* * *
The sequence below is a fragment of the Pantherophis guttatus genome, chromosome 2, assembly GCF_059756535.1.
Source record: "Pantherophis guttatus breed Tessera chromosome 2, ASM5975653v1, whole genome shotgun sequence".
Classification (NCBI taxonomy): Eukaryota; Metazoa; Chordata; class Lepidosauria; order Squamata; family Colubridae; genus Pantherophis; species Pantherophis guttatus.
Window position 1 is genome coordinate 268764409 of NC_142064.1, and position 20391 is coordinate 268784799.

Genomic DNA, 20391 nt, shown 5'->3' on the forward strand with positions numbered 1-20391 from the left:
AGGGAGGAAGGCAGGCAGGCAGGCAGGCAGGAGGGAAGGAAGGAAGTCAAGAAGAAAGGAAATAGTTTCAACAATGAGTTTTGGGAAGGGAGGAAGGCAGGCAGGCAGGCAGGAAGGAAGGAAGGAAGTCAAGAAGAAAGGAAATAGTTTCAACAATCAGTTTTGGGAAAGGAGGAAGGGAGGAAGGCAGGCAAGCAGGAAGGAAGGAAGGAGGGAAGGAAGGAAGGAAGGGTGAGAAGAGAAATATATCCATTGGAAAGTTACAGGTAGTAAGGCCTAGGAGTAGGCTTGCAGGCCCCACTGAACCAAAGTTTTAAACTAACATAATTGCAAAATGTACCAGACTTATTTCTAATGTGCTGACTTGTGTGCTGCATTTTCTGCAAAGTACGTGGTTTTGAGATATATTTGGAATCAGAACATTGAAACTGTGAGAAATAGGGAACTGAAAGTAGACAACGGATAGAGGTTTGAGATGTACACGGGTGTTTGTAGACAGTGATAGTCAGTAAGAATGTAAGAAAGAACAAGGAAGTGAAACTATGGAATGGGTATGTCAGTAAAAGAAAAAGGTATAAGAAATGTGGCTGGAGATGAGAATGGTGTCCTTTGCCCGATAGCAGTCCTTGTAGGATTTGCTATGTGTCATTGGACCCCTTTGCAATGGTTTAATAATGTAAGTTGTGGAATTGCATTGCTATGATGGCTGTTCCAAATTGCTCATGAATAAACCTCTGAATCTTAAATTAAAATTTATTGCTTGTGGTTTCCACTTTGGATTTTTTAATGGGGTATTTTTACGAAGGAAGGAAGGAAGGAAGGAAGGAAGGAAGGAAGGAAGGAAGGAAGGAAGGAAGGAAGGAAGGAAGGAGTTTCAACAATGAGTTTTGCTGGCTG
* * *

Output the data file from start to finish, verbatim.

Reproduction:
The sequence below is a fragment of the Pantherophis guttatus genome, chromosome 2, assembly GCF_059756535.1.
Source record: "Pantherophis guttatus breed Tessera chromosome 2, ASM5975653v1, whole genome shotgun sequence".
Classification (NCBI taxonomy): Eukaryota; Metazoa; Chordata; class Lepidosauria; order Squamata; family Colubridae; genus Pantherophis; species Pantherophis guttatus.
Window position 1 is genome coordinate 268764409 of NC_142064.1, and position 20391 is coordinate 268784799.

Genomic DNA, 20391 nt, shown 5'->3' on the forward strand with positions numbered 1-20391 from the left:
AGGGAGGAAGGCAGGCAGGCAGGCAGGCAGGAGGGAAGGAAGGAAGTCAAGAAGAAAGGAAATAGTTTCAACAATGAGTTTTGGGAAGGGAGGAAGGCAGGCAGGCAGGCAGGAAGGAAGGAAGGAAGTCAAGAAGAAAGGAAATAGTTTCAACAATCAGTTTTGGGAAAGGAGGAAGGGAGGAAGGCAGGCAAGCAGGAAGGAAGGAAGGAGGGAAGGAAGGAAGGAAGGGTGAGAAGAGAAATATATCCATTGGAAAGTTACAGGTAGTAAGGCCTAGGAGTAGGCTTGCAGGCCCCACTGAACCAAAGTTTTAAACTAACATAATTGCAAAATGTACCAGACTTATTTCTAATGTGCTGACTTGTGTGCTGCATTTTCTGCAAAGTACGTGGTTTTGAGATATATTTGGAATCAGAACATTGAAACTGTGAGAAATAGGGAACTGAAAGTAGACAACGGATAGAGGTTTGAGATGTACACGGGTGTTTGTAGACAGTGATAGTCAGTAAGAATGTAAGAAAGAACAAGGAAGTGAAACTATGGAATGGGTATGTCAGTAAAAGAAAAAGGTATAAGAAATGTGGCTGGAGATGAGAATGGTGTCCTTTGCCCGATAGCAGTCCTTGTAGGATTTGCTATGTGTCATTGGACCCCTTTGCAATGGTTTAATAATGTAAGTTGTGGAATTGCATTGCTATGATGGCTGTTCCAAATTGCTCATGAATAAACCTCTGAATCTTAAATTAAAATTTATTGCTTGTGGTTTCCACTTTGGATTTTTTAATGGGGTATTTTTACGAAGGAAGGAAGGAAGGAAGGAAGGAAGGAAGGAAGGAAGGAAGGAAGGAAGGAAGGAAGGAAGGAAGGAGTTTCAACAATGAGTTTTGCTGGCTG